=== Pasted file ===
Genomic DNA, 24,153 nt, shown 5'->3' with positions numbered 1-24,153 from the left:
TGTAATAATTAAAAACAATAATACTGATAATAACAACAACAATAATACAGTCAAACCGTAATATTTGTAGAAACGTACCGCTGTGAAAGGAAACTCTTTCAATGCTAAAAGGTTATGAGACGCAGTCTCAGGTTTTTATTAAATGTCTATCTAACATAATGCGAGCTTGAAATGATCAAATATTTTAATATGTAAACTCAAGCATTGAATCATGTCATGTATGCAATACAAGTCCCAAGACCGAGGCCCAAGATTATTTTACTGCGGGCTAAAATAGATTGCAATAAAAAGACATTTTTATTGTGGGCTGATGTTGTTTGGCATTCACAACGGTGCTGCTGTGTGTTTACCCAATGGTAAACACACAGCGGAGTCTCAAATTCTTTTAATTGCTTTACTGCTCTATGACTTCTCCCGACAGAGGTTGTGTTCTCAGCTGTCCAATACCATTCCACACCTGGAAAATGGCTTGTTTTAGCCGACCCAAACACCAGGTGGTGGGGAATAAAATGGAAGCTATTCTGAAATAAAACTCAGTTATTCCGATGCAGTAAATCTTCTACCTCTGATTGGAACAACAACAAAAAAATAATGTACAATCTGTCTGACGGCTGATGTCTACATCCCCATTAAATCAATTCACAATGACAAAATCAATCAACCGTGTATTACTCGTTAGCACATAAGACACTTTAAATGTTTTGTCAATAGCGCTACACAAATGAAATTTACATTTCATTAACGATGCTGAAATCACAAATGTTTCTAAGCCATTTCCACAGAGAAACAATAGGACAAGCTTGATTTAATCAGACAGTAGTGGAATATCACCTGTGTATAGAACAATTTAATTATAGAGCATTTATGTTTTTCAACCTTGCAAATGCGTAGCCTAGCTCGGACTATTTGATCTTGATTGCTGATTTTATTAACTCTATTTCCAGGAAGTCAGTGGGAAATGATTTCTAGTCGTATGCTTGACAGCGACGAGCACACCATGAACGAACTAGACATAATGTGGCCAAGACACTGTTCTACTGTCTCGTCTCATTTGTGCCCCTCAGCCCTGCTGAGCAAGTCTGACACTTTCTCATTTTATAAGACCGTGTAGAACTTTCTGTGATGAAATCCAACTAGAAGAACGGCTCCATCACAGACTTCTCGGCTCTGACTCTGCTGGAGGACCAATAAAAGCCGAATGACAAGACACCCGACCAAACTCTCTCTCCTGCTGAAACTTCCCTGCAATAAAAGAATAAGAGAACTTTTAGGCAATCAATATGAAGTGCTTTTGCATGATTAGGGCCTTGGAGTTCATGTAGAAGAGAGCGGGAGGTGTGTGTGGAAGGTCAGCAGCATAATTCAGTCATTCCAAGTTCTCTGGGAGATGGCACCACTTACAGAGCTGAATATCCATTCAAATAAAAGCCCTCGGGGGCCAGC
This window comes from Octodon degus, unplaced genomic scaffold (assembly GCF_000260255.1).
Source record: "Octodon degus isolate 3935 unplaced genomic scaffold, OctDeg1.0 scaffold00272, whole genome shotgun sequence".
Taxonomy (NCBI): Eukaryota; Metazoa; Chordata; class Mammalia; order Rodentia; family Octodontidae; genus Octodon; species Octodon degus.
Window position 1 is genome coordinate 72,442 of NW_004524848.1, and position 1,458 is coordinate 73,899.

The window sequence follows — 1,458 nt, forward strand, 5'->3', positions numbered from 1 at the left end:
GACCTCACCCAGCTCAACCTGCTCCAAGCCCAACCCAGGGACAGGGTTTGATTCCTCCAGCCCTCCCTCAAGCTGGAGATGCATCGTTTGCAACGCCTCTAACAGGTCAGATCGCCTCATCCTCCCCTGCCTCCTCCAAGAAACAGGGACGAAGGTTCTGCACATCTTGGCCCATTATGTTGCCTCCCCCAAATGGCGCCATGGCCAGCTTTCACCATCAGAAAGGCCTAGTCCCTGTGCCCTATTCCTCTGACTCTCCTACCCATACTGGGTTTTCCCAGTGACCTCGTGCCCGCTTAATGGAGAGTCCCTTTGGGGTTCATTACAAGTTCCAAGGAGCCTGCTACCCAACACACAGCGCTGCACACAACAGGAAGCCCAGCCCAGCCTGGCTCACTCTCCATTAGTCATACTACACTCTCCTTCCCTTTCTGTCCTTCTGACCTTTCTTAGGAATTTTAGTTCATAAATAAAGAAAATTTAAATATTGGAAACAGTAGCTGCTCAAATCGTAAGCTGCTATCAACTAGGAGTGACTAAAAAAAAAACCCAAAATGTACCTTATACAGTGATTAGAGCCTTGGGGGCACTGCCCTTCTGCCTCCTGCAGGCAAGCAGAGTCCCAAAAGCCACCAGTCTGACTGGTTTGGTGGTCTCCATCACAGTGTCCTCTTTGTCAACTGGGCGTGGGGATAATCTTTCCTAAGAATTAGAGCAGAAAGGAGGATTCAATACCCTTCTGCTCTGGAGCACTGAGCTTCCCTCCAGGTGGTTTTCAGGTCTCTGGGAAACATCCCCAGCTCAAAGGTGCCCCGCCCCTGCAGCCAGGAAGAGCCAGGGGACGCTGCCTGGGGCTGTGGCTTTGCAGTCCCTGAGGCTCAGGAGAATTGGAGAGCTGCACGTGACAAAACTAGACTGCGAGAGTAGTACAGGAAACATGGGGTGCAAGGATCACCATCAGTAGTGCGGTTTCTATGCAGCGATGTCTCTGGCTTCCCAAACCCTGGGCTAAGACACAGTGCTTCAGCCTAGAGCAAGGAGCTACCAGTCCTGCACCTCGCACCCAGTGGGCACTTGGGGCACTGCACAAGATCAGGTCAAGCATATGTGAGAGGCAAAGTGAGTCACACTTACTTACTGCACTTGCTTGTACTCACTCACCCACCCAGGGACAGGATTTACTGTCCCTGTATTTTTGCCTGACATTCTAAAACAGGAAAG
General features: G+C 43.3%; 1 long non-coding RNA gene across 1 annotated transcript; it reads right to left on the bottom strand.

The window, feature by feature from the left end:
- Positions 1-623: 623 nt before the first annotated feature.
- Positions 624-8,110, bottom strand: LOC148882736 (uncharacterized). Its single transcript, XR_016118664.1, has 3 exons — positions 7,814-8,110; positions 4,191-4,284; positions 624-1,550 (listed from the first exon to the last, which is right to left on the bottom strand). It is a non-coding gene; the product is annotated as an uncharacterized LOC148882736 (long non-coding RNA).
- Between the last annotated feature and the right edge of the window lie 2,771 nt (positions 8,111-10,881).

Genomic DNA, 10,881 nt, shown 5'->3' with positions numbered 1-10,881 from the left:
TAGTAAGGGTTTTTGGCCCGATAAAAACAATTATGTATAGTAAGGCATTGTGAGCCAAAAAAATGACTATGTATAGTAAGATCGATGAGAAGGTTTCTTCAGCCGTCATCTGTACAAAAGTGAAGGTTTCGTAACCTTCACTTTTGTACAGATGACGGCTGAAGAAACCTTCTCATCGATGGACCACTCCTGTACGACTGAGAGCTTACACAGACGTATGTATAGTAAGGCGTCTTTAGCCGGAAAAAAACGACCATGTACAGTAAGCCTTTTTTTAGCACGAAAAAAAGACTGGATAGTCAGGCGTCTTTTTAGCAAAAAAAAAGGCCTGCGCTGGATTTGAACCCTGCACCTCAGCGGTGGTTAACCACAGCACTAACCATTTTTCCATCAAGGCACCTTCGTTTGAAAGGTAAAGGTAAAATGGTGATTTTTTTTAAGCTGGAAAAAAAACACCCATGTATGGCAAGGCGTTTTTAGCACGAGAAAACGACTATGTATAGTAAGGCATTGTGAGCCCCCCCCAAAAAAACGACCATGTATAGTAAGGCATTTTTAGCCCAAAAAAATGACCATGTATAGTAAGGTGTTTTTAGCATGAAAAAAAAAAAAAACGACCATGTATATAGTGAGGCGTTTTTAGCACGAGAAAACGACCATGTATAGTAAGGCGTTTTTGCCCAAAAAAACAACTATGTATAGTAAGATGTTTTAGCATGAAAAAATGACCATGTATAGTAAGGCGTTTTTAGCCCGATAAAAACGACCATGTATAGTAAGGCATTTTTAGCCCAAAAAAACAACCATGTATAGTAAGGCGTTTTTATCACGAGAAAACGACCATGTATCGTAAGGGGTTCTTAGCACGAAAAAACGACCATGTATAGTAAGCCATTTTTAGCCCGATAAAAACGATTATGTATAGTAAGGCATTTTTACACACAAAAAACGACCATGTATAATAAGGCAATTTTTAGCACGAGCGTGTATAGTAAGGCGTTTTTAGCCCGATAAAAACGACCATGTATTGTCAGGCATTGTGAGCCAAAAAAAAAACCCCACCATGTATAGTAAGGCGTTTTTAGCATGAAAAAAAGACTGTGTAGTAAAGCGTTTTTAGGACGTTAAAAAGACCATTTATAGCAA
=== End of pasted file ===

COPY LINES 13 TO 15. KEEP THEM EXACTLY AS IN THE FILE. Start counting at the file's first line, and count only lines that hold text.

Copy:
- Between the last annotated feature and the right edge of the window lie 2,771 nt (positions 8,111-10,881).

Genomic DNA, 10,881 nt, shown 5'->3' with positions numbered 1-10,881 from the left:
TAGTAAGGGTTTTTGGCCCGATAAAAACAATTATGTATAGTAAGGCATTGTGAGCCAAAAAAATGACTATGTATAGTAAGATCGATGAGAAGGTTTCTTCAGCCGTCATCTGTACAAAAGTGAAGGTTTCGTAACCTTCACTTTTGTACAGATGACGGCTGAAGAAACCTTCTCATCGATGGACCACTCCTGTACGACTGAGAGCTTACACAGACGTATGTATAGTAAGGCGTCTTTAGCCGGAAAAAAACGACCATGTACAGTAAGCCTTTTTTTAGCACGAAAAAAAGACTGGATAGTCAGGCGTCTTTTTAGCAAAAAAAAAGGCCTGCGCTGGATTTGAACCCTGCACCTCAGCGGTGGTTAACCACAGCACTAACCATTTTTCCATCAAGGCACCTTCGTTTGAAAGGTAAAGGTAAAATGGTGATTTTTTTTAAGCTGGAAAAAAAACACCCATGTATGGCAAGGCGTTTTTAGCACGAGAAAACGACTATGTATAGTAAGGCATTGTGAGCCCCCCCCAAAAAAACGACCATGTATAGTAAGGCATTTTTAGCCCAAAAAAATGACCATGTATAGTAAGGTGTTTTTAGCATGAAAAAAAAAAAAAACGACCATGTATATAGTGAGGCGTTTTTAGCACGAGAAAACGACCATGTATAGTAAGGCGTTTTTGCCCAAAAAAACAACTATGTATAGTAAGATGTTTTAGCATGAAAAAATGACCATGTATAGTAAGGCGTTTTTAGCCCGATAAAAACGACCATGTATAGTAAGGCATTTTTAGCCCAAAAAAACAACCATGTATAGTAAGGCGTTTTTATCACGAGAAAACGACCATGTATCGTAAGGGGTTCTTAGCACGAAAAAACGACCATGTATAGTAAGCCATTTTTAGCCCGATAAAAACGATTATGTATAGTAAGGCATTTTTACACACAAAAAACGACCATGTATAATAAGGCAATTTTTAGCACGAGCGTGTATAGTAAGGCGTTTTTAGCCCGATAAAAACGACCATGTATTGTCAGGCATTGTGAGCCAAAAAAAAAACCCCACCATGTATAGTAAGGCGTTTTTAGCATGAAAAAAAGACTGTGTAGTAAAGCGTTTTTAGGACGTTAAAAAGACCATTTATAGCAA